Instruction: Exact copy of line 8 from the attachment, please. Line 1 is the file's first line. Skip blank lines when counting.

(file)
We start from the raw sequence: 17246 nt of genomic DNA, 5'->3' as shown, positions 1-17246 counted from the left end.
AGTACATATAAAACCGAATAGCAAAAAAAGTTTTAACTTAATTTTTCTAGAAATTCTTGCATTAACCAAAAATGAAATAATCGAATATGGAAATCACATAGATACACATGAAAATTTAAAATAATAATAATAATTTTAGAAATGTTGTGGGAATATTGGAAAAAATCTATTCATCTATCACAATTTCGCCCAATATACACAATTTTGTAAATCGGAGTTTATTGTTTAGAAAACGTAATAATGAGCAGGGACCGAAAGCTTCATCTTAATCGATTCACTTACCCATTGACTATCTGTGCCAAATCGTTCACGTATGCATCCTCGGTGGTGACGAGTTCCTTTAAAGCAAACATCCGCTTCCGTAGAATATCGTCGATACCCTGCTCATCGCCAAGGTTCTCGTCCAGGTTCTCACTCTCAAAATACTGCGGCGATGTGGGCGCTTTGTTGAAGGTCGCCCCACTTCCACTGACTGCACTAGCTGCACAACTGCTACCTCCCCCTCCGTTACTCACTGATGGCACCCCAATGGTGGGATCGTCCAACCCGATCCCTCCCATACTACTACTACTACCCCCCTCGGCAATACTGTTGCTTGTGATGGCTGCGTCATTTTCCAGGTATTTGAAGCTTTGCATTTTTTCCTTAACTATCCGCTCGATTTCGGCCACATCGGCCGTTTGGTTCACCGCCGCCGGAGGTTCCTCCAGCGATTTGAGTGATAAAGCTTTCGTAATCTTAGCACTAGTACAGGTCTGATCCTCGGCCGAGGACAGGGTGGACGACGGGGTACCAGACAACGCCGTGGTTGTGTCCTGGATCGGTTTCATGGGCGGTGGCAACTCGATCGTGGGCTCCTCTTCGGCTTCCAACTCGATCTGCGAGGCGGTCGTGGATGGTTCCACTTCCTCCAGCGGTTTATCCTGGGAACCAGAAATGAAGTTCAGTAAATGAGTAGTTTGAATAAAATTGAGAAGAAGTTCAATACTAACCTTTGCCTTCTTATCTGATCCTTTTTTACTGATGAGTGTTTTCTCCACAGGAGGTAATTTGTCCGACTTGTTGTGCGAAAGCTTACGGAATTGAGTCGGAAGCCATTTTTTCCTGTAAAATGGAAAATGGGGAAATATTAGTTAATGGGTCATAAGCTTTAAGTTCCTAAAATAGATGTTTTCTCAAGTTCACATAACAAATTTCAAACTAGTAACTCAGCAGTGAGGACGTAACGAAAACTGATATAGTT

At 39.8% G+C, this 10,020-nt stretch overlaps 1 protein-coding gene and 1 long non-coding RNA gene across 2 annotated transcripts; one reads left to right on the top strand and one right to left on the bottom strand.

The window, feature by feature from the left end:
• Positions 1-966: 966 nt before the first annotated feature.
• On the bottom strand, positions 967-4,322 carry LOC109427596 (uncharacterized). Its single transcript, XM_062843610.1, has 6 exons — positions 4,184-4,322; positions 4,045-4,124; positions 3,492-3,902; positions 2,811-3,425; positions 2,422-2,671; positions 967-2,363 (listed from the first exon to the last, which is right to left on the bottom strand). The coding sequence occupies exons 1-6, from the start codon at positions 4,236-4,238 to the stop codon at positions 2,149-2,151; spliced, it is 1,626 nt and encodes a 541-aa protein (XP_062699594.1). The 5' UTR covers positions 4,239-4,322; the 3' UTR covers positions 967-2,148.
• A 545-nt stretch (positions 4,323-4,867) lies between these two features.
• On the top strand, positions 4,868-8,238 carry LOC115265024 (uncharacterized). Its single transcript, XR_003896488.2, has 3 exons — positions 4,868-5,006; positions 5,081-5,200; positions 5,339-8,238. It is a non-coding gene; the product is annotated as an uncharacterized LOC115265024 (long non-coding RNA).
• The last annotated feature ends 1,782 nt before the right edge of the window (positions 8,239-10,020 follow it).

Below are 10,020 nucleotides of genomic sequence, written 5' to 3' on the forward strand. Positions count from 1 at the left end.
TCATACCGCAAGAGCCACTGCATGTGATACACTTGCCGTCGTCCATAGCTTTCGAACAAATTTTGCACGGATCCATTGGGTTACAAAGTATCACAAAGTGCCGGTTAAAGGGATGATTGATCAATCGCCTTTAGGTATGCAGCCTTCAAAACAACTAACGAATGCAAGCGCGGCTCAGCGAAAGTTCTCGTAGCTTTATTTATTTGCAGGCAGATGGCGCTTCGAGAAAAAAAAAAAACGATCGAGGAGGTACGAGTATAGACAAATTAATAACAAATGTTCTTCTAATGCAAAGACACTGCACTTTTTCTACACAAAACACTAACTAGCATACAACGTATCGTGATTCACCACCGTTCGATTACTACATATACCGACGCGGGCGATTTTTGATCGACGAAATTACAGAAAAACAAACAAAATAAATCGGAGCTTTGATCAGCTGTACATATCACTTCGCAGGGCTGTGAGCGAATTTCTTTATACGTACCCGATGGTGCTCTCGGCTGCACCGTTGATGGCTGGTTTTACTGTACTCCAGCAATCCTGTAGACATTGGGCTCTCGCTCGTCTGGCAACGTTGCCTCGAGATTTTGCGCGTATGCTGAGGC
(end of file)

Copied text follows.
• On the top strand, positions 4,868-8,238 carry LOC115265024 (uncharacterized). Its single transcript, XR_003896488.2, has 3 exons — positions 4,868-5,006; positions 5,081-5,200; positions 5,339-8,238. It is a non-coding gene; the product is annotated as an uncharacterized LOC115265024 (long non-coding RNA).